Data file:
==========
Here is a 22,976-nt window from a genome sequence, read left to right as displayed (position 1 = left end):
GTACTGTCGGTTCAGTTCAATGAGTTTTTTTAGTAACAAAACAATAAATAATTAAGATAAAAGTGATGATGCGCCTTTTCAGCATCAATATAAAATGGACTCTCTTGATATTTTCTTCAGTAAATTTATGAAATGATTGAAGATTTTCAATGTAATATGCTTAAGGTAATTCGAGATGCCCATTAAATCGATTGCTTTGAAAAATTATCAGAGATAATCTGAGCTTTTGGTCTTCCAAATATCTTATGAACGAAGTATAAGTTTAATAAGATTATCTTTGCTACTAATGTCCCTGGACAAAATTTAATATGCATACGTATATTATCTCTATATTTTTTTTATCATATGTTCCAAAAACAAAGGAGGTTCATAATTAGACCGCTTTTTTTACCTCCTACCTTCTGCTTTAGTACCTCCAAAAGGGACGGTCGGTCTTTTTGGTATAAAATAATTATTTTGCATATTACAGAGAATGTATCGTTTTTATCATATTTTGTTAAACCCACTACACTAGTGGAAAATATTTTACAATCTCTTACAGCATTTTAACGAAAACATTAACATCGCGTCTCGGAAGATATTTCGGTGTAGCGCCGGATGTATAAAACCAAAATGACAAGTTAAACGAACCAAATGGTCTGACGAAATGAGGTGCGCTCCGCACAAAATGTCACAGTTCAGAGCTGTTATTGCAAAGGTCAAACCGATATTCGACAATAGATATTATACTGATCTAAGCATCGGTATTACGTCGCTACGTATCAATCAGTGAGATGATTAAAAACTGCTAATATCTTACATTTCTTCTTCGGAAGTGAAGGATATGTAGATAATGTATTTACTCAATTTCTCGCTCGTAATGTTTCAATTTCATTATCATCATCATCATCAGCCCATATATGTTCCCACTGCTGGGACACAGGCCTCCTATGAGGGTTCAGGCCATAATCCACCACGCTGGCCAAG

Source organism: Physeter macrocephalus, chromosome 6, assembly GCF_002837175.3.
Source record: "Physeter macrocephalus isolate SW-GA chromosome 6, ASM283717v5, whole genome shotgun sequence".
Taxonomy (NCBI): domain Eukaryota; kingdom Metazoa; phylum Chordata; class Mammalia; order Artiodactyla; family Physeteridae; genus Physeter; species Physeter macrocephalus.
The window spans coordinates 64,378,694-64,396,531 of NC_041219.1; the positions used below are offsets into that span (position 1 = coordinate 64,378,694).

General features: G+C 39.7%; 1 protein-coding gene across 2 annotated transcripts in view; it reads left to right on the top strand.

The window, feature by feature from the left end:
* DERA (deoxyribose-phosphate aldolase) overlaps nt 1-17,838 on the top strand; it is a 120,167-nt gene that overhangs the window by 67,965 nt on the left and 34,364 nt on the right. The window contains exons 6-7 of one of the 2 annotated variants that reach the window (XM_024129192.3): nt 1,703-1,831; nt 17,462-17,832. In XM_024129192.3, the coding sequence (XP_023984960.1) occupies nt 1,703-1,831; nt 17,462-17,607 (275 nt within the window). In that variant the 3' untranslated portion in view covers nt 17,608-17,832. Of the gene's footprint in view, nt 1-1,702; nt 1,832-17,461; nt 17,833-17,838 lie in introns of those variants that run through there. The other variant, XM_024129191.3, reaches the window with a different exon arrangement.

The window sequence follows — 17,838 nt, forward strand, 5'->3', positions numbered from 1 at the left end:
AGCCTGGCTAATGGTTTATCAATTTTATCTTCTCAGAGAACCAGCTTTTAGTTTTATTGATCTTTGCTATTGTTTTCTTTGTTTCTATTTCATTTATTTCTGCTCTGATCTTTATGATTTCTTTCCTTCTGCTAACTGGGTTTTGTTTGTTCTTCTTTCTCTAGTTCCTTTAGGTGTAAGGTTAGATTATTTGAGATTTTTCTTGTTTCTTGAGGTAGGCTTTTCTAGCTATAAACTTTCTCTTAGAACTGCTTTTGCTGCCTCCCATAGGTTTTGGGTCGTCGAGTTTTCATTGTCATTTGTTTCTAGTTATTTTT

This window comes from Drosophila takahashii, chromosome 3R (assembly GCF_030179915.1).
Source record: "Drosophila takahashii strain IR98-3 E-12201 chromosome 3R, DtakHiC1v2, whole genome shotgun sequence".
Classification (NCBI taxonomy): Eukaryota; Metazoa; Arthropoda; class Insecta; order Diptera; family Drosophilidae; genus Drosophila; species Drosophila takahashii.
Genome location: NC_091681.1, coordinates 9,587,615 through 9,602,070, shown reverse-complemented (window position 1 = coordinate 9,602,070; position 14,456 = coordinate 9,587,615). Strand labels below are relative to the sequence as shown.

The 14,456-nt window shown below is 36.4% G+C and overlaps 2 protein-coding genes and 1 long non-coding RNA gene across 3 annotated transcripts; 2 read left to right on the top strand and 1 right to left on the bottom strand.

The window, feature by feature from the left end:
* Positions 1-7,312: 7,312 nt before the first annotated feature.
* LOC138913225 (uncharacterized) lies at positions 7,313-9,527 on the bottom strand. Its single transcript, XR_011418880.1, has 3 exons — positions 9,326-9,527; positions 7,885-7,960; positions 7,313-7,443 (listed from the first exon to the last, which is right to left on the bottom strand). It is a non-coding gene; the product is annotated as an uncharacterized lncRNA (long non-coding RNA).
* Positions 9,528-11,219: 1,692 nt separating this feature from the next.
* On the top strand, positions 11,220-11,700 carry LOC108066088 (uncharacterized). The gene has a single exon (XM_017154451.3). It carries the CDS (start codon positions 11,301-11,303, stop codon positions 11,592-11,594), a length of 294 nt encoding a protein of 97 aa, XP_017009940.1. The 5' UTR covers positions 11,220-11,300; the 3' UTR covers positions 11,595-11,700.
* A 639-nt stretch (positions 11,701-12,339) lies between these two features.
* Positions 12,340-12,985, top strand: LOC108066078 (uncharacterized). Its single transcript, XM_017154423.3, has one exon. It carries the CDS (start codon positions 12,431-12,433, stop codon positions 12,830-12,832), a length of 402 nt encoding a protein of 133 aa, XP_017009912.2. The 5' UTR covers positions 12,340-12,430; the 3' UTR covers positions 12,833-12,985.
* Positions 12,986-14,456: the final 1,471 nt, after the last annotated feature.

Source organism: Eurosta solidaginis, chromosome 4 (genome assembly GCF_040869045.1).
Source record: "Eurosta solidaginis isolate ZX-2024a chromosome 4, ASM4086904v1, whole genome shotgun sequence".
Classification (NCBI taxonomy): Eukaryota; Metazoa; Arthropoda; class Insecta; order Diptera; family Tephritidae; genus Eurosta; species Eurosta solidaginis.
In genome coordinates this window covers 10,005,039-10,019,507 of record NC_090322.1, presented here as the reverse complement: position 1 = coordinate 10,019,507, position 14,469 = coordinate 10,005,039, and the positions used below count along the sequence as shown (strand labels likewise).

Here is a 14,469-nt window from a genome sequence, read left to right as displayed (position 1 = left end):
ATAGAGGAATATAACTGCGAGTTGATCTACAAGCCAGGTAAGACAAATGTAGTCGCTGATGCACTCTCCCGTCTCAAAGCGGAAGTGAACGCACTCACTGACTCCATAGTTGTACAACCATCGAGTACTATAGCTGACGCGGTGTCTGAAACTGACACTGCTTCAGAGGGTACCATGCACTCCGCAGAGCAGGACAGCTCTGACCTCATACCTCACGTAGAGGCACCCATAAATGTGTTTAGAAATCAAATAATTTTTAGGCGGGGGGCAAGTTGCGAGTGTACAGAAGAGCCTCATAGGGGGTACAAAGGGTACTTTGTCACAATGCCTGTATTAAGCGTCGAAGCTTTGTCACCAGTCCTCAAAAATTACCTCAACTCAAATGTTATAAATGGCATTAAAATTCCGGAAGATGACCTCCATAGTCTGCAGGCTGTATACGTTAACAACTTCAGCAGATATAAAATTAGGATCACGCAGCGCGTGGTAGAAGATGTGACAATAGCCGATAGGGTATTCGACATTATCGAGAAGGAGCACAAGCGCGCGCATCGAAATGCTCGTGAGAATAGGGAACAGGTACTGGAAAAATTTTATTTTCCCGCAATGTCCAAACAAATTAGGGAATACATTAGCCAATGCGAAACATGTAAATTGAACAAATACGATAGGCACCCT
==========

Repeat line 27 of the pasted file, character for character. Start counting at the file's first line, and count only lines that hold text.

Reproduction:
Classification (NCBI taxonomy): Eukaryota; Metazoa; Arthropoda; class Insecta; order Diptera; family Tephritidae; genus Eurosta; species Eurosta solidaginis.